A Four Part series
Note to readers: This is the first part of a special guelphspeaks exclusive series on the state of the city and the many unanswered questions that taxpayers are asking. As usual, guelphspeaks urges all viewers to tell their friends and family to follow the blog that works to keep citizens aware of how their city works. No smoke and mirrors, just the unvarnished commentary and facts.
Posted September 19, 2012
In July, Guelph council called on staff to report back with a draft budget that limited the property tax increase to 3 per cent in 2013.
This was the response to a draft proposal by city staff to increase property taxes by 8.5 per cent.
This week the Chief Administrative Officer (CAO) described council’s stand as a “regressive decision.” Ann Pappert went on to say that there had been “incremental scraping” of the operating budget in the past few years.
But she didn’t stop there. She stated she is “seeing things that I’m not finding palatable.”
Well Ms. Pappert has only been on the job for some ten months so perhaps she may be overreacting a bit. It’s obvious that the senior staff members who closed ranks behind their leader could not care less about the ordinary taxpayer and his or her ability to pay.
This group includes the same top guns earning in some cases, $166,000 a year plus benefits. They are not going to lose their job unless they commit some egregious act that would result in being fired. This would include a hefty severance allowance.
To have the effrontery to threaten council that there could be $15 million in services cuts if they failed to accept the staff 8.5 proposals is beyond reason.
Ms. Pappert claimed the budget should balance affordability with sustainability. To be truthful, I think Guelph should rein in the multi-million capital projects aimed at sustainability. Now we are told that approval has been granted to build two biosolid holding tanks at the sewage treatment plant costing an estimated $20 million.
Already some $50 million has been spent on an organic composting facility that is six times greater than the current needs of the city. Add on another $15 million for a bin collection system. The plant, after opening a year ago, has still to be approved by the MOE and process an once of Guelph wet waste into garden-ready compost.
Coun. Jim Furfaro said council had to be cognizant that there has to be the ability to pay for services. He added asking citizens to pay more than the three per cent would “be devastating.”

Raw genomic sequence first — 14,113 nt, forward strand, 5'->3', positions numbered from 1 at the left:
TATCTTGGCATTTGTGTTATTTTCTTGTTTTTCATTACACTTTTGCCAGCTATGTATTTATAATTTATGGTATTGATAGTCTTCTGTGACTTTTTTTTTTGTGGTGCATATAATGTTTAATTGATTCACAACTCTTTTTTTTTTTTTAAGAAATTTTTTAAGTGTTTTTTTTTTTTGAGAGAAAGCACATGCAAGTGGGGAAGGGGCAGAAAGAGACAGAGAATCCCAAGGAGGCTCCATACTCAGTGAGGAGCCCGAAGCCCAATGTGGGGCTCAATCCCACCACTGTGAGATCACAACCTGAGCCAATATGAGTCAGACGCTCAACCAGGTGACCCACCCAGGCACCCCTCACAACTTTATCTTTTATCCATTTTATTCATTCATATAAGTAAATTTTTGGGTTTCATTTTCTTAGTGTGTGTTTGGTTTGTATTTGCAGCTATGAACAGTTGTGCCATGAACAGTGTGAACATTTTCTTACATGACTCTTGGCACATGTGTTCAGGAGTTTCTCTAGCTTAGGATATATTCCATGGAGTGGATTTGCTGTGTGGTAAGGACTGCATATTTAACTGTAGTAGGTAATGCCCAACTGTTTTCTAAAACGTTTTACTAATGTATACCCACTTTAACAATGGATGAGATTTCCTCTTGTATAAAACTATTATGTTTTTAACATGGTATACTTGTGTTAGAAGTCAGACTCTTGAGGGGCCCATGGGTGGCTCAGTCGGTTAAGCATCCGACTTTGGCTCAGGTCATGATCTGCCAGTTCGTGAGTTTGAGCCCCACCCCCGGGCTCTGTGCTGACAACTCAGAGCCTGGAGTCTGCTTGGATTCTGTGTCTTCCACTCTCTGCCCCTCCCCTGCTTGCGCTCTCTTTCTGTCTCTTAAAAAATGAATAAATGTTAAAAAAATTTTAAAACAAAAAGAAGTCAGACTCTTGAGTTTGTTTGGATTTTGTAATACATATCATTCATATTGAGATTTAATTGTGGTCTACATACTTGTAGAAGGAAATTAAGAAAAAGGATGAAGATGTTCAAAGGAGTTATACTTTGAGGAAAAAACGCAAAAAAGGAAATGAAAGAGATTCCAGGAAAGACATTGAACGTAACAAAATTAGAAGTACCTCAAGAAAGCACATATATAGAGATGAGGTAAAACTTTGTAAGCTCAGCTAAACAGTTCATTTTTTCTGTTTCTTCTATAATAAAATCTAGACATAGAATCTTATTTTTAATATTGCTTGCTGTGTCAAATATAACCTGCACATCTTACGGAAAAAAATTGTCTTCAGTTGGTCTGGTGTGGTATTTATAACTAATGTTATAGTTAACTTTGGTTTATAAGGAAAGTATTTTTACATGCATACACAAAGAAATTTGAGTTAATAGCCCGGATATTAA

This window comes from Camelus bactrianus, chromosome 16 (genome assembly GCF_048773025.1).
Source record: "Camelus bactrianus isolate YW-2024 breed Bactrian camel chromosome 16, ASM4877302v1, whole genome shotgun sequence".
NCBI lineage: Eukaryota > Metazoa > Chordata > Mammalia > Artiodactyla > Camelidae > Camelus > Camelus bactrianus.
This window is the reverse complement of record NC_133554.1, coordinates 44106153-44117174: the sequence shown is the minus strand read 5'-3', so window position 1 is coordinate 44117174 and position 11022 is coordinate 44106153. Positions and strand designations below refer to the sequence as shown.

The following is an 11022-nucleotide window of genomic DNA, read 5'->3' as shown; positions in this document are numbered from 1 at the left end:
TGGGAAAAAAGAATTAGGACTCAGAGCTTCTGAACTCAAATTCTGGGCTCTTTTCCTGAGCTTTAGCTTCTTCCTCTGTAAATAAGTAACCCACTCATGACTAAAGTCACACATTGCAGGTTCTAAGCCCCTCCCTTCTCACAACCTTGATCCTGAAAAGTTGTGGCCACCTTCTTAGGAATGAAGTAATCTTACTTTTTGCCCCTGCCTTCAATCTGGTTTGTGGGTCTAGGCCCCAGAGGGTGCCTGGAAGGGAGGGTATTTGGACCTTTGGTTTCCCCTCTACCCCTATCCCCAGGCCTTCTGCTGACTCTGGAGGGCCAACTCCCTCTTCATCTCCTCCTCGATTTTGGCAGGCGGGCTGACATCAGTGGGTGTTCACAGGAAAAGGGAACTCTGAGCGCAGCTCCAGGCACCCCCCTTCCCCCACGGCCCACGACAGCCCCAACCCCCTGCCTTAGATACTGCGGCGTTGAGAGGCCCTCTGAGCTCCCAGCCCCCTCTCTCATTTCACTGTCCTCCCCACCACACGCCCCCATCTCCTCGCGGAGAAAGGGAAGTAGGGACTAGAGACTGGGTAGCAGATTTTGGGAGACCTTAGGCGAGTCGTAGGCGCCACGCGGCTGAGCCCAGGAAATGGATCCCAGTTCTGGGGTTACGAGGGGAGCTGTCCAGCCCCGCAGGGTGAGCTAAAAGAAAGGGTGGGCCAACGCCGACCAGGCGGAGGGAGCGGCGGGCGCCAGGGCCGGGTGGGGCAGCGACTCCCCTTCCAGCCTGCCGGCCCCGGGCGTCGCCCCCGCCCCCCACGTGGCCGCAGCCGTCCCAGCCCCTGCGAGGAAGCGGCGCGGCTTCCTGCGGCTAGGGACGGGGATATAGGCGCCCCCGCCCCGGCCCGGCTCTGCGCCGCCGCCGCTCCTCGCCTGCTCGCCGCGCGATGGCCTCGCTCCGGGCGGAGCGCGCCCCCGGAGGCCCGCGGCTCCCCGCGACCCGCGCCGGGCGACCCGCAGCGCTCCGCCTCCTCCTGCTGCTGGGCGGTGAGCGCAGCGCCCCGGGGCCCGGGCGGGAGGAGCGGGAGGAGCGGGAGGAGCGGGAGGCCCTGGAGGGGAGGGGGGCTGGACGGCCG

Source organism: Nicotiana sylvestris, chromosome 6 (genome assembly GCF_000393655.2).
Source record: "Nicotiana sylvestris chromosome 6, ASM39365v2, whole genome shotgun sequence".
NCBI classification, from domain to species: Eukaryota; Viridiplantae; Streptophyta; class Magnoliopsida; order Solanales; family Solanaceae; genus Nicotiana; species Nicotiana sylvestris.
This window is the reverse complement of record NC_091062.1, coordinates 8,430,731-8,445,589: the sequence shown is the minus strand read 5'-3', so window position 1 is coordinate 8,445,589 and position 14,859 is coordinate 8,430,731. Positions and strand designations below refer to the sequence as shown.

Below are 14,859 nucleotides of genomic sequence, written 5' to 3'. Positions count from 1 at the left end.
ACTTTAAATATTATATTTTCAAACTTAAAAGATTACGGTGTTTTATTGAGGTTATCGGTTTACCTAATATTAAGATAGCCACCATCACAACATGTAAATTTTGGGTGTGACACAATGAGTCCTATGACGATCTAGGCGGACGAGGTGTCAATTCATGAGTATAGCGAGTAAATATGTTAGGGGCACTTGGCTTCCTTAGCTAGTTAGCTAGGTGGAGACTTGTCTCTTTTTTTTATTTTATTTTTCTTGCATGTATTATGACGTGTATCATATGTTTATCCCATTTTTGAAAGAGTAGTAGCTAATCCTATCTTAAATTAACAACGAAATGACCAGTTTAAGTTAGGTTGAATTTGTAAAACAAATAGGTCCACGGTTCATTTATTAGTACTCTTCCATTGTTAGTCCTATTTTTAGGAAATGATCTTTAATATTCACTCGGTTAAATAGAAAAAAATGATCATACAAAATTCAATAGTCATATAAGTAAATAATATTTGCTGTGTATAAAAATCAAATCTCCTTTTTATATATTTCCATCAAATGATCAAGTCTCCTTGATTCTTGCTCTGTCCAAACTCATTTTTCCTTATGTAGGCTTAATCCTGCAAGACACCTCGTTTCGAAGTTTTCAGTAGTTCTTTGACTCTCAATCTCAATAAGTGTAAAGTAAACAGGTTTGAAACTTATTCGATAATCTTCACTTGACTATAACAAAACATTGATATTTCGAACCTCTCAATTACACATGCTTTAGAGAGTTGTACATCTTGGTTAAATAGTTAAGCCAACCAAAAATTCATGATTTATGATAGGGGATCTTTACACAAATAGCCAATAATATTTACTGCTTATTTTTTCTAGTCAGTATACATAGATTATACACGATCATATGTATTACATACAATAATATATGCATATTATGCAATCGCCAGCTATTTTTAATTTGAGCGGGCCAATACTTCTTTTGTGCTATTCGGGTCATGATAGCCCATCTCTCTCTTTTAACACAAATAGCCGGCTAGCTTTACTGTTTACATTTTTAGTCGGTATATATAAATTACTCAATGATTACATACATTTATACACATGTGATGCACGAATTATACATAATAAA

The battle between ambitious elitist city staff and the taxpayers finds council caught in the middle.
They enrage voters with passing a budget with an 8.5 per cent tax increase or they cut expenses with almost the same effect.
This all didn’t happen this year. The Farbridge administration has been juggling costs and revenues, while continuing with aggressive capital spending now running over an estimated $100 million. This represents capital funds spent to date. Planned future projects include $63 million for a downtown library, $16 million to create a riverside park on the site of a thriving commercial area. Also missing from the list of past projects are the $16 million Wilson Street parking garage and the south end recreation centre estimated to cost $37 million.
This city cannot sustain the escalating spending of this administration.
It is only a matter of time before the party is over. That time is fast approaching.
Unless council has the political will to create a realistic budget that can be managed by taxpayers, there will be a new council elected in two years that will take action to rein in the spending.
It’s interesting why Ms Pappert chose this time to become very aggressive about maintaining the 8.5 per cent staff-sponsored increase. Two accountants could chop $15 million from the budget in a New York minute. But this is about preserving the cushy status quo.
So staff puts the wagons in a circle and defends their position with passion and thunder.
My guess is the budget will increase property taxes by 3.5 per cent.
It’s still too much.
Part Two tomorrow. How council has turned the city into the lab rat of waste management.